As I mentioned earlier, I interviewed several people for my two-part ARC series at ForeWord's ShelfSpace Blog. EDITED TO ADD: These two posts are now on my blog, here and here (link to be added 12/28/09).
So, I am sharing the full, uncut, unedited interviews here as an "Extra." Not only are ARCs made available to librarians; they are also being provided to many bloggers. Blog readers aren't always familiar with what is -- or isn't -- being reviewed. So, more information is always good!
Today, read the full interview with Andrew Karre, Editorial Director for Carolrhoda Books, a division of Lerner Publishing Group.
Andrew Karre: Thanks for letting me chime in. I hadn't heard of [the] practice [of adding ARCs to a library collection] ,and I'm a little shocked. It's not an exaggeration to say that shelving ARCs is an existential threat to the whole practice of distributing ARCs widely.
Liz B: What is an ARC?
Andrew Karre: An ARC ("advance reading copy," also called a "galley" or a "bound galley") is a promotional piece and a sales tool. It's a book bound using a similar process to regular trade paperbacks, often with cheaper paper and cover stock. The text can be at various stages of editorial development, but ideally it's a close-to-final manuscript that's only lacking proofreading. It often has a final cover. Instead of reader-focused backcover and flap copy, it probably has details of release date and promotional plans as well as copy more akin to catalog copy, where the audience is librarians and buyers, rather than readers (for example, I don't throw a fit when ARC copy gives away too much detail, but I do on the actual book).
All ARCs have some variation on a banner that says "Not for Sale: Advance Uncorrected Proof."
Liz B: Why do publishers create ARCs? Who is the audience?
Andrew Karre: ARCs serve several purposes for several audiences. Least known, in my experience, is that book designers like to use them to fine tune their designs. Farther down the line, these are the books that often go to pre-pub trade review venues like Kirkus, PW, SLJ, etc. Awards committees get ARCs. Authors and publishers send them out for blurbs. Sales people like to have them to show and perhaps leave with bookstore buyers. Foreign and subsidiary rights sales people use ARCs. And, of course, we give them away at tradeshows to librarians, buyers, other book industry types (from a cynical POV, BEA is basically a giant redistribution of ARCs among publishing professionals). In YA, publishers also participate in YALSA's excellent galley program, which puts ARCs into the hands of teens.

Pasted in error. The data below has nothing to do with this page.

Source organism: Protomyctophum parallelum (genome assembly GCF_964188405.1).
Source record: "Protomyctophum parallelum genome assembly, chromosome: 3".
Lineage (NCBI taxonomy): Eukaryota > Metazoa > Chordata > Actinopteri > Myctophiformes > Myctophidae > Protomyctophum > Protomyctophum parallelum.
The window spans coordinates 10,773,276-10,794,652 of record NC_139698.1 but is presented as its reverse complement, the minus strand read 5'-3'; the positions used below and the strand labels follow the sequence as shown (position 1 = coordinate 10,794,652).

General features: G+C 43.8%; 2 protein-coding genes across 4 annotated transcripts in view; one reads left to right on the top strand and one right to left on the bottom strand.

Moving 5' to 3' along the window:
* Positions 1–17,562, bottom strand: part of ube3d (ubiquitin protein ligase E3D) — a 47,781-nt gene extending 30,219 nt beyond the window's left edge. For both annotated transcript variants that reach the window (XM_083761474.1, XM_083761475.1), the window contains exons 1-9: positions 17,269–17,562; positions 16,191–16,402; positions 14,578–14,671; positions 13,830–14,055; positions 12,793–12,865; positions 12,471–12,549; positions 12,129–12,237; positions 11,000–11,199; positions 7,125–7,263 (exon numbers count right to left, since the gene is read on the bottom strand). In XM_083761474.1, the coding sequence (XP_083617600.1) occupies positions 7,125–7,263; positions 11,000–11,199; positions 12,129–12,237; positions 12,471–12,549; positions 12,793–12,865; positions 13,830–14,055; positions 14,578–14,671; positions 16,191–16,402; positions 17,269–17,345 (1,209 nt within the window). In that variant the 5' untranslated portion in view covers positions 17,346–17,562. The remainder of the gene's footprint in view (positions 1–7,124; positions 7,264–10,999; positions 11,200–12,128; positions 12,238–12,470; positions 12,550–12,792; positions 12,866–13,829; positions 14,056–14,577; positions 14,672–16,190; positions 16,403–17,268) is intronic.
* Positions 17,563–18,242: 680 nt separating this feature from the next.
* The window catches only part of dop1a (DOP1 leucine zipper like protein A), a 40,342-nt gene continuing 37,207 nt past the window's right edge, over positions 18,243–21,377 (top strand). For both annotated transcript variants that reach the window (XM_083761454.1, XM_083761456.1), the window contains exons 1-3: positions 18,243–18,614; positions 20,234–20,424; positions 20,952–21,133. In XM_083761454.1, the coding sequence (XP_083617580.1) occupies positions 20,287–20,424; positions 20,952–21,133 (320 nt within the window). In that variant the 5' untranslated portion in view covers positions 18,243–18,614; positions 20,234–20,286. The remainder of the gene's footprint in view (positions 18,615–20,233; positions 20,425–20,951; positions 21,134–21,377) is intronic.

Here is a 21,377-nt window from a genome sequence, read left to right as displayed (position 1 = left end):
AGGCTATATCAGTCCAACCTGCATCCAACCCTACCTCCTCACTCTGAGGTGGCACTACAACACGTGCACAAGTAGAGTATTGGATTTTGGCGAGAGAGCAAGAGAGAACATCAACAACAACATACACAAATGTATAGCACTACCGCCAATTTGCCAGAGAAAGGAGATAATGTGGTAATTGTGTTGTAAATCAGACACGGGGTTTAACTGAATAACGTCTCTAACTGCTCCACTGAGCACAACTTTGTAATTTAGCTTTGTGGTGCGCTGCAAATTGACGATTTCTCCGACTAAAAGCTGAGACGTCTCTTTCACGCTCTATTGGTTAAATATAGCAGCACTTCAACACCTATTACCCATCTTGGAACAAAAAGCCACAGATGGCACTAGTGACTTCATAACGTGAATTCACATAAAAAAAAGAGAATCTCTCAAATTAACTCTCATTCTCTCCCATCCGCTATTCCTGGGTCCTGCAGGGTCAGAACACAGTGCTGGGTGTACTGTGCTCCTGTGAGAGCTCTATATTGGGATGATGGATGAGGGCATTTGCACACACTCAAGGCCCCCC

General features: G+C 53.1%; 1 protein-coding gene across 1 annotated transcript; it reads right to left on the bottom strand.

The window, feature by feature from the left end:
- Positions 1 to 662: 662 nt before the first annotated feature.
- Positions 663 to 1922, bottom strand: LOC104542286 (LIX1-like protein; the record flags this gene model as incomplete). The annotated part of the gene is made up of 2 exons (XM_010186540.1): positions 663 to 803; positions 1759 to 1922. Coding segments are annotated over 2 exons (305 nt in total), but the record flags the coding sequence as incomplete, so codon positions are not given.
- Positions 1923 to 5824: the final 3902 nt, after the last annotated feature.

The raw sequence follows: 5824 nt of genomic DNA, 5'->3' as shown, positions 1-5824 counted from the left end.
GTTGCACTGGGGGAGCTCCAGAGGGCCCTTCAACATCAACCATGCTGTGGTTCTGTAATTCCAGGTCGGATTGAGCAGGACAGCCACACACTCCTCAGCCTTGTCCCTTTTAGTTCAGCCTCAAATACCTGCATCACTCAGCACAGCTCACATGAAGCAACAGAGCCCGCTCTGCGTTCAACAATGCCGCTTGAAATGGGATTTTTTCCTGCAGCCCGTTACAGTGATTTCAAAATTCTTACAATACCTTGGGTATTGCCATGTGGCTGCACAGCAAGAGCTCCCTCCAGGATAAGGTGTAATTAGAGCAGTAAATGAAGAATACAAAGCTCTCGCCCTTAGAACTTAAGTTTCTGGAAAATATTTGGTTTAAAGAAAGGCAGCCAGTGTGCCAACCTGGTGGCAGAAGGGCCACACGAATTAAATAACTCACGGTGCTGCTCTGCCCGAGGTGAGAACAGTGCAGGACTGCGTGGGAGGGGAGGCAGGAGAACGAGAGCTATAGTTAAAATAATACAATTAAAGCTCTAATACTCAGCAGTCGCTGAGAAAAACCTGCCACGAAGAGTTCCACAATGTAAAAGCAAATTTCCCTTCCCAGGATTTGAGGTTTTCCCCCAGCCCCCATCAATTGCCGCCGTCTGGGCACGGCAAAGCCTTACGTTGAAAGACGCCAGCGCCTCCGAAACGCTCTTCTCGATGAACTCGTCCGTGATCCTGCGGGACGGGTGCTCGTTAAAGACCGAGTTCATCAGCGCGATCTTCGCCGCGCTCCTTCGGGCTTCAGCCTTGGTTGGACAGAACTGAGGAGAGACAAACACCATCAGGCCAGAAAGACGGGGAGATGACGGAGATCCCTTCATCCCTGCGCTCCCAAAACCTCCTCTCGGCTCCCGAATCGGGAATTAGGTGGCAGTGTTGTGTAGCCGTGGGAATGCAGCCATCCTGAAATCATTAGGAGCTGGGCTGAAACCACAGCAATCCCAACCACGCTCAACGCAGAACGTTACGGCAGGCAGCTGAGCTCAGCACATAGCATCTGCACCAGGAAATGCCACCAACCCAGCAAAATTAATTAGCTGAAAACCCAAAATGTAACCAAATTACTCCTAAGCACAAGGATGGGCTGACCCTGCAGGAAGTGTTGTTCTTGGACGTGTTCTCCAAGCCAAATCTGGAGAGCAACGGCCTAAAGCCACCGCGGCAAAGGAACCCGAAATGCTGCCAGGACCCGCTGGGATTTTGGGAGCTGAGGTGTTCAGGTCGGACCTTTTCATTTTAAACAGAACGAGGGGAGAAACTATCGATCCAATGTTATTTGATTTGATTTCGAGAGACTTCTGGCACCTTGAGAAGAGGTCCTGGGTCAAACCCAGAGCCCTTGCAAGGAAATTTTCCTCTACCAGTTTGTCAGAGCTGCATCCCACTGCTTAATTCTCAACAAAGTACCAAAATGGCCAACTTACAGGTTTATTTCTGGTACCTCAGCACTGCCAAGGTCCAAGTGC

The purpose for any of these audiences is to create buzz and eventually sales. Ideally, every ARC will earn its keep by creating a book sale or two (a librarian reads an ARC, digs it, talks about it to her teen reading group, buys copies of the real book for her collection, etc.) Let me repeat: ARCs must create sales of actual books.
Liz B: How many ARCs do publishers create for each book?
Andrew Karre: Publishers print between a dozen and thousands, depending on their plans and expectations for the book. It varies hugely.
Liz B: How much do they cost compared to the final book?
Andrew Karre: It depends on the sizes of the print runs for each. The basic thing to know is that, the larger the print run, the cheaper any single book in that run will be to produce. It could easily cost a lot more per book if the run of ARCs is very short (in which case they might be done POD, where you pay for speed and the ability to do short runs). If the ARC order is large, they might be printed like regular books, in which case the per book cost would be lower than POD per book (but there would be setup costs, etc.). In any case, the ARC is probably going to cost more and maybe several times more.
Liz B: What kind of changes happen between ARC and final books?
Andrew Karre: Ideally, very few changes are made--mostly proofreading and adding details like bios, art, design tweaks, dedications, etc. In practice, a lot can change. I've seen covers change, major plot points change, and even titles. Making these kinds of changes compromises an ARCs ability to represent the book, so it's almost always undesirable to make big changes. Book publishing can be a bit like that famous I Love Lucy episode in the candy factory(http://www.youtube.com/watch?v=4wp3m1vg06Q). The conveyor belt generally does not stop for anything.
If I can add done thing, I'd like to say that there is almost nothing a librarian can do that's more damaging than shelving an ARC. Like I said, an ARC is expected to make a sale. If you shelve an ARC, then that ARC has the opposite effect. I think the relationship that's developing between publishers and libraries in YA trade publishing is very exciting, but misusing ARCs will kill it. I know budgets are tight, but shelving ARCs is stealing.
© Elizabeth Burns of A Chair, A Fireplace & A Tea Cozy
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